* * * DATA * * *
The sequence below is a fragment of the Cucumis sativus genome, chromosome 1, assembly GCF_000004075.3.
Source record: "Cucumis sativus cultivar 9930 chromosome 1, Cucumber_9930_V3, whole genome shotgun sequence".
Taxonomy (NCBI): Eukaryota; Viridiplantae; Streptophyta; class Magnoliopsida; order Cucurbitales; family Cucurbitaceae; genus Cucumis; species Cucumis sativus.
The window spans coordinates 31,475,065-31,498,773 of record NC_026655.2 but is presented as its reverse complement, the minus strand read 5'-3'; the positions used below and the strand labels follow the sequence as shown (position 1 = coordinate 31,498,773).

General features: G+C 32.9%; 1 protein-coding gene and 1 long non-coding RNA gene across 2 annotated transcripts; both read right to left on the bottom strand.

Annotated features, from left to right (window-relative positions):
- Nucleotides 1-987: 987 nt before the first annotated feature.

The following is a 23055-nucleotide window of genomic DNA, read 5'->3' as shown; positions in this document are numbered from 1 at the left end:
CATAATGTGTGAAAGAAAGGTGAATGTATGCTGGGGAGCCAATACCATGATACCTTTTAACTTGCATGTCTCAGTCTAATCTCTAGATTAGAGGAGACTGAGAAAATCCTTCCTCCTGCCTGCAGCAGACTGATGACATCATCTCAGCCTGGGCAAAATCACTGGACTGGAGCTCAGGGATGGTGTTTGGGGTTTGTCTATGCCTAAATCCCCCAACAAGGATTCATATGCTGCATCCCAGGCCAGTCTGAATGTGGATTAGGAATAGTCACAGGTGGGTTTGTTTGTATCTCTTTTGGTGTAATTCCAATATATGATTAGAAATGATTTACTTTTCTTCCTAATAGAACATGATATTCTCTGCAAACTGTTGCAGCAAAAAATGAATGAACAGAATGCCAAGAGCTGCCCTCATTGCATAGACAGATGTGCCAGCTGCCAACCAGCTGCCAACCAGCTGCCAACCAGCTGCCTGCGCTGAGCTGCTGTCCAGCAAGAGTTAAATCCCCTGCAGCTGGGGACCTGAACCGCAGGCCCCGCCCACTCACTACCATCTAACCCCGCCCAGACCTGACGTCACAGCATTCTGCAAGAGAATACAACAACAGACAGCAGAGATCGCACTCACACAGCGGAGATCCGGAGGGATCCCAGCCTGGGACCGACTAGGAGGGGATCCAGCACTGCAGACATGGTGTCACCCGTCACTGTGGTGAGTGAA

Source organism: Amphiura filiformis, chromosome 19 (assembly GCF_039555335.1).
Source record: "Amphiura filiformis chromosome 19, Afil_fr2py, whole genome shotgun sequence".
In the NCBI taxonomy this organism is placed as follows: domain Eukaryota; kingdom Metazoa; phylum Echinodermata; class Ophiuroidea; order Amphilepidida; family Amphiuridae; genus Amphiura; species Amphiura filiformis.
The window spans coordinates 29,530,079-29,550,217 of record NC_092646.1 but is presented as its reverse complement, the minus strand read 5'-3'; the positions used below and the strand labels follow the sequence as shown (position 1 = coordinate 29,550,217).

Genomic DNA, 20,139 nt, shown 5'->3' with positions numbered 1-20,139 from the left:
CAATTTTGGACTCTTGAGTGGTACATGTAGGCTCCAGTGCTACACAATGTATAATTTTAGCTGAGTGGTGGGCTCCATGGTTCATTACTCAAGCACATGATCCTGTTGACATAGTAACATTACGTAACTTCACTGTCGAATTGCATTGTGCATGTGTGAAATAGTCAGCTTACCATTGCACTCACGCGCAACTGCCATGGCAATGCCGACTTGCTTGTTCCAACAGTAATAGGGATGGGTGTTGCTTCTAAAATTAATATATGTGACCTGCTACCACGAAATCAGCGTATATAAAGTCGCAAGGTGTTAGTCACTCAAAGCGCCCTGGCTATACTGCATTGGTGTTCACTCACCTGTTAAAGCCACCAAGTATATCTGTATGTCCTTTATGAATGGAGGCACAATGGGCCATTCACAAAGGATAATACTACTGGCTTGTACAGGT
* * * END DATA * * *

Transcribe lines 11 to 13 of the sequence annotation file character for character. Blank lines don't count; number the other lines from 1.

Source record: "Amphiura filiformis chromosome 19, Afil_fr2py, whole genome shotgun sequence".
In the NCBI taxonomy this organism is placed as follows: domain Eukaryota; kingdom Metazoa; phylum Echinodermata; class Ophiuroidea; order Amphilepidida; family Amphiuridae; genus Amphiura; species Amphiura filiformis.
The window spans coordinates 29,530,079-29,550,217 of record NC_092646.1 but is presented as its reverse complement, the minus strand read 5'-3'; the positions used below and the strand labels follow the sequence as shown (position 1 = coordinate 29,550,217).